Though the Final Solution program had yet to be officially commenced, there is little doubt that the Nazi leadership had the same fundamental objective in mind when they unleashed the einsatzgruppen into the Soviet Union. Right from the original agreement between Heydrich and Gen. Eduard Wagner, the head of the Wehrmacht’s security section, the high command in Berlin made it unmistakably clear that the fate of the Soviet Union’s two million Jews rested solely with the SS. Thus the German Army was forbidden to disrupt or intrude upon the einsatzgruppen’s mission as it pertained to their obligations regarding the Jews. For the whole duration of the war on the Eastern Front there would be a clearly defined line between the responsibilities of the Wehrmacht, the occupation authorities and the SS, and although any one of them could assist Heydrich’s specialized underlings in fulfilling their mission, they were starkly prohibited from obstructing them in any particular way.  
Einsatzgruppen mass murder site in Ukraine

While the German General Staff was ostensibly aware of the einsatzgruppen’s “special tasks”, most of the German Army’s rank and file was quite oblivious to the evil machinations going on far to the army’s rear. But it wasn’t long before the army’s rear area service and security troops caught their first glimpses of the appalling outcome of the einsatzgruppen’s “special actions.” Immediately across the Lithuanian border the einsatzgruppen committed their first Eastern Front atrocity by massacring hundreds of Jewish civilians in the village of Virbalis on the second day of Barbarossa. Similar scenes of Jewish massacres were also being played out all across the former Soviet-occupied lands of Eastern Poland, Galicia, Volhynia and Bessarabia. Anti-communist Ukrainians, Romanians, Poles and Lithuanians eagerly joined in on the Jewish bloodlettings all across the borderlands.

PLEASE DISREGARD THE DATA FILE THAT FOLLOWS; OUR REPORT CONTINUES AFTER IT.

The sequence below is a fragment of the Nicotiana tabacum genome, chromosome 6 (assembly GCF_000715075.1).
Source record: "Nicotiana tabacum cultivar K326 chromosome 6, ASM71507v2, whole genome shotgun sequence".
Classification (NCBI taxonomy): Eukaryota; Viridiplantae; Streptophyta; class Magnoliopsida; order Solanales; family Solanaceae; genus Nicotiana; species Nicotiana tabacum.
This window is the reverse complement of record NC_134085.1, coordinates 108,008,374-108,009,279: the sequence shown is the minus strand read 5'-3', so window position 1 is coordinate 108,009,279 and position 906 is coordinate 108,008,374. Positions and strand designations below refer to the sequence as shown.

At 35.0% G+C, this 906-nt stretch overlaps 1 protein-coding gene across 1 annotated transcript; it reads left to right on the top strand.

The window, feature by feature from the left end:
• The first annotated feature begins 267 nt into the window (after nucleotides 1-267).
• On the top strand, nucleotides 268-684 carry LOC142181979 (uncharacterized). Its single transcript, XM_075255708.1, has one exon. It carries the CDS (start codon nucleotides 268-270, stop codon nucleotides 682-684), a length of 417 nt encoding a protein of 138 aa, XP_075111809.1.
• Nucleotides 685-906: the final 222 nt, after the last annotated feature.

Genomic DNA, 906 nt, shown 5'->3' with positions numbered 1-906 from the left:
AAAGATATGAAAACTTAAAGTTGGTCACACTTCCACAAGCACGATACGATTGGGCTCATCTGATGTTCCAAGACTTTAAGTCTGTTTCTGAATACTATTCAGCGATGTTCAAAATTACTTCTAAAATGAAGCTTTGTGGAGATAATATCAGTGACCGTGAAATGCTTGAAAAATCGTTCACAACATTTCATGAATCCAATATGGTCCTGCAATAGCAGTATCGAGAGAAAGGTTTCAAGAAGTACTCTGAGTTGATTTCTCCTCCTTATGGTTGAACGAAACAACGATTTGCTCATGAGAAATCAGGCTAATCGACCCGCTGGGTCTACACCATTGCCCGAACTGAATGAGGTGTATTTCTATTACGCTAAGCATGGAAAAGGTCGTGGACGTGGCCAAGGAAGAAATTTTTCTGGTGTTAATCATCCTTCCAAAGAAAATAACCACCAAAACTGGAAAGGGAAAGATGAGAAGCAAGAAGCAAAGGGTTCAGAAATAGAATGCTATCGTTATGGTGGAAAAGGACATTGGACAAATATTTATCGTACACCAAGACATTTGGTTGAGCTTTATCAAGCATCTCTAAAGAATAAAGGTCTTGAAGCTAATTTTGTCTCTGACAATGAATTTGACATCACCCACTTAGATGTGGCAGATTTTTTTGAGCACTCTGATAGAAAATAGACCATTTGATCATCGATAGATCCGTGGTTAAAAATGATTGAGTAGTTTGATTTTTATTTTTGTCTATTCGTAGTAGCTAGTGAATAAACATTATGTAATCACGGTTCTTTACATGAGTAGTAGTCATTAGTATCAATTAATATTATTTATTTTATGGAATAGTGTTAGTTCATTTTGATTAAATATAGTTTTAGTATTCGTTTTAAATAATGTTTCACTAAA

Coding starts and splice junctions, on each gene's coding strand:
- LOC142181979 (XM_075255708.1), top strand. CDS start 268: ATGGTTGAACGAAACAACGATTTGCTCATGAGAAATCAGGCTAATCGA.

The breadth and speed of the German Army’s advance greatly assisted the thoroughness of the einsatzgruppen’s initial operations. Einsatzgruppen A, headed by SS Brigadier Walter Stahlecker moved into Lithuania and Latvia behind the Wehrmacht’s Army Group North and swiftly laid waste to the Jewish communities around Kovno, Vilna and Dvinsk. To the south, Einsatzgruppen B under the command of former Gestapo boss Arthur Nebe, was storming through Soviet Poland and Belarus while paying especially close attention to the sizeable Jewish communities around Bialystok, Lida and Minsk. SS-Gen. Otto Rasch supervised the slaughter of Einsatzgruppen-C, which traversed the swamplands south of the Pripet Marshes in Eastern Galicia and Volhynia; home to more than one million Jews centered on Lvov, Rowne, Brody and Kiev. Far to the south SS-Gruppenfeuhrer Otto Ohlendorf’s Einsatzgruppen-D vaulted across Bessarabia and with the aid of several maniacal groups from Romania’s Iron Guards, skirted the coast of the Black Sea and decimated the Jews of Odessa and the Crimea.
Mass murder pit illustrative of the "Jaeckeln system"

Within a month of the einsatzgruppen’s presence in the Western Soviet Union, they had murdered more Jews than the accumulated total of Jewish homicides in the eight years since Hitler’s ascension to power. Widespread atrocities followed everywhere they went. Daily massacres were occurring all across the Eastern Front; 1000 in Kovno, 800 in Bialystok, 2500 in Lvov, 2300 in Jassy. Jews from all over the region, when they weren’t being rounded up and shot in the forests and backwoods were being corralled into ghettos in the region’s major urban centers, similar to the deportations back in Poland. During this initial sweep across the Western Soviet Union, the einsatzgruppen was steadily recruiting a bevy of fanatical anti-Semites from Ukraine, Latvia and Lithuania to assist them in the increasingly mundane duties of the killing process. This allowed the Nazis’ to preserve their depleted manpower ranks while entrusting the whole homicidal venture to a select few, diehard SS officers and NCO’s uniquely chosen to fulfill Heydrich’s ghastly directive.

Into the Abyss: Genocide in the Soviet Union
einsatzgruppen massacre at Vinnitsa